It’s not terribly well known outside equestrian circles, but the Czech Republic has a thriving horseracing scene that has been around for centuries.
Perhaps the best known meeting is the Grand National steeplechase in Pardubice, which in many ways puts its much more vaunted English and Irish counterparts to shame.
This is one of the most grueling and demanding point-to-point horse races on the planet, which is why many British and Irish horse aficionados flock to it every October.
If this annual blue ribbon event is not enough to quench your thirst for the gee-gees, there’s also plenty of horseracing action to enjoy at local meets.
If you live in Prague, the Velká Chuchle racecourse is perhaps the most accessible place to go. Starting in April and running through till October, this flat course offers pretty decent family-friendly race events on most Sundays.
These meets give you the same thrills and spills as horse races on the British Isles and they also have the occasional novelty of horse-and-cart races.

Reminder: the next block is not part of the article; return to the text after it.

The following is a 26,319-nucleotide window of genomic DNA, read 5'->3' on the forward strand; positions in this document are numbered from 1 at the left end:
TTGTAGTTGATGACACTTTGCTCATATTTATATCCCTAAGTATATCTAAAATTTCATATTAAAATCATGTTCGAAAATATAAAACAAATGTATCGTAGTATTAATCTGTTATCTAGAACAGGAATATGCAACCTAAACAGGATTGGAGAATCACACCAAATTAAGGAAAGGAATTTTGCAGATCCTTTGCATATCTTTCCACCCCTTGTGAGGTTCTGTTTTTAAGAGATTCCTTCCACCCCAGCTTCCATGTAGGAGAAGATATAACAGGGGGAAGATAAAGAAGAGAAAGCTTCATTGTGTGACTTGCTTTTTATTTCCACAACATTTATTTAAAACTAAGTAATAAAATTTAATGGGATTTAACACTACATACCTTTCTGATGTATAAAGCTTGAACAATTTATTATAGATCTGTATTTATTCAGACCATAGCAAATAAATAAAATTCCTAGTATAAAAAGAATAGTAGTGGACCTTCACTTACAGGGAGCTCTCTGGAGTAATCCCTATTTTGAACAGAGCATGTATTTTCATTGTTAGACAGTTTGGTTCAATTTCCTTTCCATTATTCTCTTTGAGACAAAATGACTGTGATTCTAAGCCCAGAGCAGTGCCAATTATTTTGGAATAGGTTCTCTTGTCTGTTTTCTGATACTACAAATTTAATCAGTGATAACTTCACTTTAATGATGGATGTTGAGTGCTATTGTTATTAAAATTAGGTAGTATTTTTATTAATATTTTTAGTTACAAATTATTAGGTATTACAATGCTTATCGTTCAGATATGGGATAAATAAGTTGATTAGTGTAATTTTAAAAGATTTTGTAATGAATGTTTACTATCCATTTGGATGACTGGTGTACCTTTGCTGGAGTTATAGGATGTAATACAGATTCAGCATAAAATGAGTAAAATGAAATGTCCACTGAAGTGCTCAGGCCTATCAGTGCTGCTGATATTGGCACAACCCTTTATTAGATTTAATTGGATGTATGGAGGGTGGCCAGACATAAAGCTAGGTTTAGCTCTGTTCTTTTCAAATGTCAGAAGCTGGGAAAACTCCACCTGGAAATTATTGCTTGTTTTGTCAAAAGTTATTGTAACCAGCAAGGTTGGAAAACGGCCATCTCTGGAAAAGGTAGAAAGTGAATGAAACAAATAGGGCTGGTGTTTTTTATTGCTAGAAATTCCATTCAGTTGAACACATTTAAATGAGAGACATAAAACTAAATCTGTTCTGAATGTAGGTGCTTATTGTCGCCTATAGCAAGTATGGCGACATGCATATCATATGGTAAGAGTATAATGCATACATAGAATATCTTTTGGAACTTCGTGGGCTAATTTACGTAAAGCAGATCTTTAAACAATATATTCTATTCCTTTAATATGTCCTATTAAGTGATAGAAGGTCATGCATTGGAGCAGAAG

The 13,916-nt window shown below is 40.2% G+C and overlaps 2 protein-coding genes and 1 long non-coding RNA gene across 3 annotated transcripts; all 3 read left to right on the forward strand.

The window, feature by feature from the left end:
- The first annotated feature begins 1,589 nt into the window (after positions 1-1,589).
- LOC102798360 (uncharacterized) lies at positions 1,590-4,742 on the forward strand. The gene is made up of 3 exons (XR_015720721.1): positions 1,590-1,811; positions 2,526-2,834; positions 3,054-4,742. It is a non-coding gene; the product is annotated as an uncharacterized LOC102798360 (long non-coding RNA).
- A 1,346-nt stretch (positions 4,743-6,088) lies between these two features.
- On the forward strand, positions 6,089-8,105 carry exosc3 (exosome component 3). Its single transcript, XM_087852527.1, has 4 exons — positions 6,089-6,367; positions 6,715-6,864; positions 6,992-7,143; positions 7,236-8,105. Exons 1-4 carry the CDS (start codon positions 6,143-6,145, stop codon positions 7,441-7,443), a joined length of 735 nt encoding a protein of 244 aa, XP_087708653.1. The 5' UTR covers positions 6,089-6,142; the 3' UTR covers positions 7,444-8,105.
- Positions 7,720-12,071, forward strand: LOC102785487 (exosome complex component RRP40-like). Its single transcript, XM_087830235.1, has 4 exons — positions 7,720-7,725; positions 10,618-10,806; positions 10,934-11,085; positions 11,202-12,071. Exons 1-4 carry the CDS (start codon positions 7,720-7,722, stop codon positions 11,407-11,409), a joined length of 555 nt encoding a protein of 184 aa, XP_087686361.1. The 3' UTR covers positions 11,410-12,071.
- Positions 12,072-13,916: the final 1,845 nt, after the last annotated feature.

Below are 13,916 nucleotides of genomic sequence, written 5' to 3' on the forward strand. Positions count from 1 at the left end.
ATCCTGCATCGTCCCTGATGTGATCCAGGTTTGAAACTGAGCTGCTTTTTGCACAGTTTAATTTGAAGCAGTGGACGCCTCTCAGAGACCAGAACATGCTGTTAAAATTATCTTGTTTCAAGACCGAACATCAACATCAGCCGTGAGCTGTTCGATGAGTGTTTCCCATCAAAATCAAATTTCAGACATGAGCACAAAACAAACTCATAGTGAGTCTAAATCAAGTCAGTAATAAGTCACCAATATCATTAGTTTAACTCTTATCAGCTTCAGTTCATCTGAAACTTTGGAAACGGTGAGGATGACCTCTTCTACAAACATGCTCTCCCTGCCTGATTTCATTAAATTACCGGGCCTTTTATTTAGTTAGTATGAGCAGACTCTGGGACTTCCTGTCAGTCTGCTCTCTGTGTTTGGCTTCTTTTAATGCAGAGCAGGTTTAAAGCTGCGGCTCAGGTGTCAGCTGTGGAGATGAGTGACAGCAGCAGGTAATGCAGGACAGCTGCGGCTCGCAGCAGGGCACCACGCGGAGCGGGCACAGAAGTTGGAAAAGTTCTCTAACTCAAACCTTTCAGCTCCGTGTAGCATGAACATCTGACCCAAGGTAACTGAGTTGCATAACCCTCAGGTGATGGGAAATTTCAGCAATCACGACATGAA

If you’re intent on having a flutter, make sure that you become at least a little acquainted with the Czech betting system, which will be completely alien to many Anglophone racegoers.
Entry to Velká Chuchle race meetings is a very reasonable 120 CZK. You can drive there from the center in less than half an hour, or you can take bus 172 from Smíchovské nádráží with a 32 CZK ticket.
3. Arcade Games
If you’re of a certain age, then you’ve probably (mis)spent a large portion of your youth in the 1980s in a video arcade.
Besides the heady nostalgia anyone over the age of 35 will feel in this place, it’s also a pleasant surprise to discover that most of the games are still fiendishly addictive. I’m sure even Wii-generationers will spend hours playing them once they’ve finished laughing at the primitive electronic sound effects and clunky graphics.
Despite the museum’s efforts to meticulously bring the past to life, you thankfully won’t have to carry bags of loose change on your person like it you did way back in 1983. You simply pay a single fee of 99 CZK to play as many games as you want for as long as you want.
Located in the village of Červený Újezd, the arcade is just a short drive from Prague; you can also take bus 307 there from the Zličín metro station.
Be sure to check with the owner (+420 602 323 112) before heading out there, however, as the museum is usually closed in cold weather because it has no heating.